Monday, December 20, 2010

In the Beginning: Piet Mondrian


This is the second in a series of posts about the roots of modernist painters. The first, about Salvador DalĂ­, is here

I'll start this post by confessing that I've always liked the 1930s work of Piet Mondrian (1872-1944). That is, those irregular grids formed by straight, black lines on a white background with some of the grid areas filled with a primary color (red, blue or yellow). These paintings served as reference points for exercises in a design class my Freshman year in the University of Washington's School of Art.


Unlike many other modernists of his time, Mondrian wasn't trying to "say" anything during this phase of his career; these paintings were essentially design experiments where the elements of line and color were reduced to fundamentals about as far as it was possible to do so.

But Mondrian didn't begin his career painting such works. His father was an artist, so he received some training at home before he began formal art studies. Moreover, his formative years were in an era before the surge of modernist "isms" hit the art scene with full-force. Here are examples of pre-abstract Mondrian paintings:

View of Winterswijk - 1898-99 - (watercolor)

Self-Portrait - ca. 1900

Mill at Edge of Water - 1900-04

Red Tree - ca. 1908

Devotie - 1908

Self-Portrait - 1918

Based on the examples above and others seen on the Internet, I think Mondrian made an exceedingly smart career-move when he hit upon his geometric-abstraction style. The 1918 self-portrait, for example, was painted when he was 45 or 46 years old and had had plenty of time to hone skills in realism. True, the style takes a bow to modernist thinking, but it and the other paintings shown suggest that Mondrian would never have been top-notch had he stuck to representational works.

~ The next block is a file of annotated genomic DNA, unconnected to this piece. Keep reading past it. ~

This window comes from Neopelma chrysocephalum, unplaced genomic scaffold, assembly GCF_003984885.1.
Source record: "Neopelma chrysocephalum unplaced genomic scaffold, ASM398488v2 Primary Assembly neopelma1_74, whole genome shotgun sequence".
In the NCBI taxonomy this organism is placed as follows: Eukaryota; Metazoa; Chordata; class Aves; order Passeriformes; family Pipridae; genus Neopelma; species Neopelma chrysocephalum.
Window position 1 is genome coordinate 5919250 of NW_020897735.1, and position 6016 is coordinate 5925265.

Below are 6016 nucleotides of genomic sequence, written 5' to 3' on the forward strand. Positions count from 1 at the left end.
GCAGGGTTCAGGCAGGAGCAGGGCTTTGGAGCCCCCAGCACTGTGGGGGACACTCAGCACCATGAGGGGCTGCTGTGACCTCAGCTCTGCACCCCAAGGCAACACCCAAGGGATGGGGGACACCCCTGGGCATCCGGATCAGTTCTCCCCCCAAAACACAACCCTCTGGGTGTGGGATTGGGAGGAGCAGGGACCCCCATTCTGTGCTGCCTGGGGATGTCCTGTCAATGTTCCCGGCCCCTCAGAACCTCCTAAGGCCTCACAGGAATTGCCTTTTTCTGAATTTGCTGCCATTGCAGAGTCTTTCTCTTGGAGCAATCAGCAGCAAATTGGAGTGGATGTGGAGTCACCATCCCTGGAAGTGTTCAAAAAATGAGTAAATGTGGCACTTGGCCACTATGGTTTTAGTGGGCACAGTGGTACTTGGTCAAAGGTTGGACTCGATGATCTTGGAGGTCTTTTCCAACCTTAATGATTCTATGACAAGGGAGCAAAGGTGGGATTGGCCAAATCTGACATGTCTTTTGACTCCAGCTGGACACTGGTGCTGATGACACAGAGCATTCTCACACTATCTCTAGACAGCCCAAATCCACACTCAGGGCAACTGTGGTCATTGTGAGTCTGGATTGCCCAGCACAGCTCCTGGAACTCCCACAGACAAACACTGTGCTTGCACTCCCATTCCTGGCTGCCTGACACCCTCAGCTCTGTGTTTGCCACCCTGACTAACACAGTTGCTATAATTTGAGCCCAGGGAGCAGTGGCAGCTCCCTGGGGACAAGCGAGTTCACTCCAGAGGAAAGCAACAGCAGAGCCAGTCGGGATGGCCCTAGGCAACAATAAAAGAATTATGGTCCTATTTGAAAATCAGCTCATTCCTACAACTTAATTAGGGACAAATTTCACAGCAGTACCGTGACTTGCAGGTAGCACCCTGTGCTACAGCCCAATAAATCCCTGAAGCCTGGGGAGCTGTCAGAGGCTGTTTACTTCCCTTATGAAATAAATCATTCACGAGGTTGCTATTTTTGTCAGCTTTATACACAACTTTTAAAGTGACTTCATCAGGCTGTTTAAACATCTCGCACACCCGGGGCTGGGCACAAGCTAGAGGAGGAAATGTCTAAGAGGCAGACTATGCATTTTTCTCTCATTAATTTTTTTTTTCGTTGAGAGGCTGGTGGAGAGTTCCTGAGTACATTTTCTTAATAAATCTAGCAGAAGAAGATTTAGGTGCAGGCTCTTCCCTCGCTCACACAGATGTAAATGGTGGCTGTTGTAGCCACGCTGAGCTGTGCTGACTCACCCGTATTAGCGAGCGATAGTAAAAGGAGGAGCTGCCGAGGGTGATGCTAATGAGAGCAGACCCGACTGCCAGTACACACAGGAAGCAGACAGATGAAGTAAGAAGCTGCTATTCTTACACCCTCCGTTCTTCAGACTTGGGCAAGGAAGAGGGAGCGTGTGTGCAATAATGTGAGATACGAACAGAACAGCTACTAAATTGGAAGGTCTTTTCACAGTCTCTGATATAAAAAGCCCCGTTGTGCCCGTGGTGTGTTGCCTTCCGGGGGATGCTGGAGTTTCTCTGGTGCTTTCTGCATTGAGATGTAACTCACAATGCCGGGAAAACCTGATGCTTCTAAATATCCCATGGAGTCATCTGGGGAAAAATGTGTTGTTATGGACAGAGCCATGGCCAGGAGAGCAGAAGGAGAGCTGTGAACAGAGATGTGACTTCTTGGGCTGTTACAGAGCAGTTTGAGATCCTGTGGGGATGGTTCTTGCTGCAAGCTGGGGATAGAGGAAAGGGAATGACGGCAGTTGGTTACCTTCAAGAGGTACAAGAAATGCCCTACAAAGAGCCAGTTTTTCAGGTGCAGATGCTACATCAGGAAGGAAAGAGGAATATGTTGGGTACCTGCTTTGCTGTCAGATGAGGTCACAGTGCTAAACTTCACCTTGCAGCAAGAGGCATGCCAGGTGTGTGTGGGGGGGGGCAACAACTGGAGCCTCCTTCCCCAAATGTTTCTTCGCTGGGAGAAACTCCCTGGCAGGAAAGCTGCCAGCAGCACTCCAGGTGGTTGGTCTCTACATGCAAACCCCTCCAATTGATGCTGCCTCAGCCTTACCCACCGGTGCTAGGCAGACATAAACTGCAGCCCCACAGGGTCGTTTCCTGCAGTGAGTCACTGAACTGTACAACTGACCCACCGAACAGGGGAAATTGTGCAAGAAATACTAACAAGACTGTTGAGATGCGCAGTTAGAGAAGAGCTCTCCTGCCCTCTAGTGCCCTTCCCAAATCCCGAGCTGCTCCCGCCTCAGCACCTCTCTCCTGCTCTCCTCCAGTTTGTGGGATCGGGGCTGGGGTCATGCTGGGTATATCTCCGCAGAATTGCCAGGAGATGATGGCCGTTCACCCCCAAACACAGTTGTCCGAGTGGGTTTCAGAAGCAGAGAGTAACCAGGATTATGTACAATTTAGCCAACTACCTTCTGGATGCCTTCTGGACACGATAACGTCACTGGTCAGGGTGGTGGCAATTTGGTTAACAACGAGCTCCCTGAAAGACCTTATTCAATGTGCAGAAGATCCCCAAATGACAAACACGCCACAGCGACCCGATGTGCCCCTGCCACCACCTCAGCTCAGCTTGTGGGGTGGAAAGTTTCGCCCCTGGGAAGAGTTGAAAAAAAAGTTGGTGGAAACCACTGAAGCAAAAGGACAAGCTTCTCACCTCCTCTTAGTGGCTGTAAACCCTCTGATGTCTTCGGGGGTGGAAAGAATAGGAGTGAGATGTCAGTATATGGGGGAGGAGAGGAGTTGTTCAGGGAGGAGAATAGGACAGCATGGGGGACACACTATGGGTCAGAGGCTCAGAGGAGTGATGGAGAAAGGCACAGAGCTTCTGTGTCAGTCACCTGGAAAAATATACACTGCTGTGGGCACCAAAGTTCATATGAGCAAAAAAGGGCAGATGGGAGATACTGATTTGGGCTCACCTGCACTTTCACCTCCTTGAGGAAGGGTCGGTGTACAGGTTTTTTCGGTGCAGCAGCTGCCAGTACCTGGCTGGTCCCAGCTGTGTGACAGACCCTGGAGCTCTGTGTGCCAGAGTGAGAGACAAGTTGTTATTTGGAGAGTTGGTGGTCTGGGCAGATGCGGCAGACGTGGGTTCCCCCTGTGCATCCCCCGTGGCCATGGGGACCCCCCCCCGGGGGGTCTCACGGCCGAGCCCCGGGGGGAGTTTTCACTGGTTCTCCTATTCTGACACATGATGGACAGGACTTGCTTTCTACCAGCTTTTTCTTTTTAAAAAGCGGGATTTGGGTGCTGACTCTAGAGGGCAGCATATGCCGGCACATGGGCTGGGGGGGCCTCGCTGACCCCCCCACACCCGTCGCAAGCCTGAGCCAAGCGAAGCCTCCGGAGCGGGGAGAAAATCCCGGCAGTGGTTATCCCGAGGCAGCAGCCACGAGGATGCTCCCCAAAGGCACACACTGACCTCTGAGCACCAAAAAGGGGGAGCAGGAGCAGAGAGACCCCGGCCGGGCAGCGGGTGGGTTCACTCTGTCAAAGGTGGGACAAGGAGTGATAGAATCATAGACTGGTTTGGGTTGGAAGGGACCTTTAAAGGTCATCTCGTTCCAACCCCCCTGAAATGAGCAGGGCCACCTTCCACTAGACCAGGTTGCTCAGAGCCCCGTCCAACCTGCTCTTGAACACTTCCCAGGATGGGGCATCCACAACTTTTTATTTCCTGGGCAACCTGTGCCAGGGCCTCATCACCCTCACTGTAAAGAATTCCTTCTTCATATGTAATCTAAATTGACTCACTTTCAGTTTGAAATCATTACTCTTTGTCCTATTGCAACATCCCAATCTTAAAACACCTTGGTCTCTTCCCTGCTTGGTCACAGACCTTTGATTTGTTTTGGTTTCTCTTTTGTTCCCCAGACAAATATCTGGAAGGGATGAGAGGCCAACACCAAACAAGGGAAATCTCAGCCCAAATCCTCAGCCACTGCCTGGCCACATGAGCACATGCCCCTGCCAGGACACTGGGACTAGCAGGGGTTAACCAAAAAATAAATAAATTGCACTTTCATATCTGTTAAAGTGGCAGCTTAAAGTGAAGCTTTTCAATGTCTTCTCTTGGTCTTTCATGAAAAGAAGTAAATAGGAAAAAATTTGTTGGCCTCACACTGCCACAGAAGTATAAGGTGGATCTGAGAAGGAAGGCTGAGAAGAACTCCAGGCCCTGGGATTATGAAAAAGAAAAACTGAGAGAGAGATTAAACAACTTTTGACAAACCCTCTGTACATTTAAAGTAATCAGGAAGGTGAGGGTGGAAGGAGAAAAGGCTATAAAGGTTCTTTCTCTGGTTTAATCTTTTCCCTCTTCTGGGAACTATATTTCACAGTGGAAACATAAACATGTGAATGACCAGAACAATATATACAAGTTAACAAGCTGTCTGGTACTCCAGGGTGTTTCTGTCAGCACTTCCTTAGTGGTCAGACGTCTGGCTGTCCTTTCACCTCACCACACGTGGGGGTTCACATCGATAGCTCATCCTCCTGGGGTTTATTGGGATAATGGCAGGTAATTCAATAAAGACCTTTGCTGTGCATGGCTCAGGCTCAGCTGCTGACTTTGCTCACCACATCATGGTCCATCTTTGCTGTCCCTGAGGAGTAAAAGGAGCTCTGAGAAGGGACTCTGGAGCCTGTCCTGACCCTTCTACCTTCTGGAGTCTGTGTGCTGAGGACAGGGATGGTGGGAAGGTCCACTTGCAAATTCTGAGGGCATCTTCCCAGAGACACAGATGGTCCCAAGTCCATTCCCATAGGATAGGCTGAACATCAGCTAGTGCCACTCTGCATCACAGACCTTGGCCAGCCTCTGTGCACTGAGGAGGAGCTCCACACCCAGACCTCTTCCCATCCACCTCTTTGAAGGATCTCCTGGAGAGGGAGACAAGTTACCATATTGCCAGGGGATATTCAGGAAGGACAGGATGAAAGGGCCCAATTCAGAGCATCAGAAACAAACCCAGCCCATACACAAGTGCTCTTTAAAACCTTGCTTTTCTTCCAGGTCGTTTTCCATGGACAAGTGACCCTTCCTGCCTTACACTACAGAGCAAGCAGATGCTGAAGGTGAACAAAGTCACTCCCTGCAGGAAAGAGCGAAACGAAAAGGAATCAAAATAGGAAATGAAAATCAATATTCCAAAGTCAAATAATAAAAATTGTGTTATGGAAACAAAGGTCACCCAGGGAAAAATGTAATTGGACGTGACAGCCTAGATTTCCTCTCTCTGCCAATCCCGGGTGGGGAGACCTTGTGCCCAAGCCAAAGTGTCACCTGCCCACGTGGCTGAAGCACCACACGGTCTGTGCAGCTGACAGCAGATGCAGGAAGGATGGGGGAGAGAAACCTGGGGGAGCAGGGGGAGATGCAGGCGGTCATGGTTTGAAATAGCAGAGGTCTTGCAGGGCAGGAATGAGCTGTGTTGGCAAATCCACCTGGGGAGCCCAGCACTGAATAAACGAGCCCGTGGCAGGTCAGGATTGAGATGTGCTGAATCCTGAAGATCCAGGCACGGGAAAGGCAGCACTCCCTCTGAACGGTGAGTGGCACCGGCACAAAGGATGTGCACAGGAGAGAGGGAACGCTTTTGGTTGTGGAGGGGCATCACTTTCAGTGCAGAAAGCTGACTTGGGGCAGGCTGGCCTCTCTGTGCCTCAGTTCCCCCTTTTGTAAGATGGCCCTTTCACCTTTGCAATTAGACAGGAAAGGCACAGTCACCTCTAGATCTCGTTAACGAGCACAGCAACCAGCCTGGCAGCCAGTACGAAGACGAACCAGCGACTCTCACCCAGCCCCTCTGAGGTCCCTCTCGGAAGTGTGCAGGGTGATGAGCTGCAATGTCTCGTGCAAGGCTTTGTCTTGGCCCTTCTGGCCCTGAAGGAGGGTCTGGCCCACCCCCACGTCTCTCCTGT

If you disagree with this assessment, please Comment.

4 comments:

kev ferrara said...

As with so much of Modernism, Mondrian's reputation rests on publicity and politics alone: http://www.delmars.com/wright/flw2a.htm

mike shupp said...

I rather like MILL AT THE EDGE OF WATER. I'm inclined to think it would have been quite wonderful to have an artist with a bent for technical illustration running around at the start of the 19th century, so I can imagine a world in which Mondrian chose to specialize in canals and windmills and railroads, etc. OTOH, Mondrian wasn't such an artist to judge from what you've shown us. He didn't have the necessary obsession with details. I see warmed over van Gogh, at best. Conventional stuff by the time Mondrian got to it, not leading edge.

OTOH, what I do see in these early works is a sort of "blockiness." Here's water. Here's a shore. Here's land, and there's a sky. Here's a shaded wall behind a head; here's a well-lit wall not behind a head. The lines are straight or fairly simple curves. There aren't shadows or graduations. Things stay put.

So what did he do later on? What we remember him for are patterns with colored blocks. It makes a bit of sense now.

-ms

David Apatoff said...

I agree with your assessment of these works, although I think Mondrian did some representational work, such as his series of flowers, that was more successful than these examples. Clearly, he wasn't sacrificing as much as some other artists when he abandoned this line of work in favor of abstraction. His stark lines and colors were his flash of insight (much like Adolph Gottlieb had his great leap forward with his "bursts" or Rothko was inspired to work with his blocks of color. All of them spent the rest of their careers working on variations on their chosen theme.) As with most pioneering efforts, It doesn't all hold up well in hindsight, but I do think there is more of interest in this work than some seem to think.

Elena said...

Loved your article, it helped me to do my project about him. Thank you.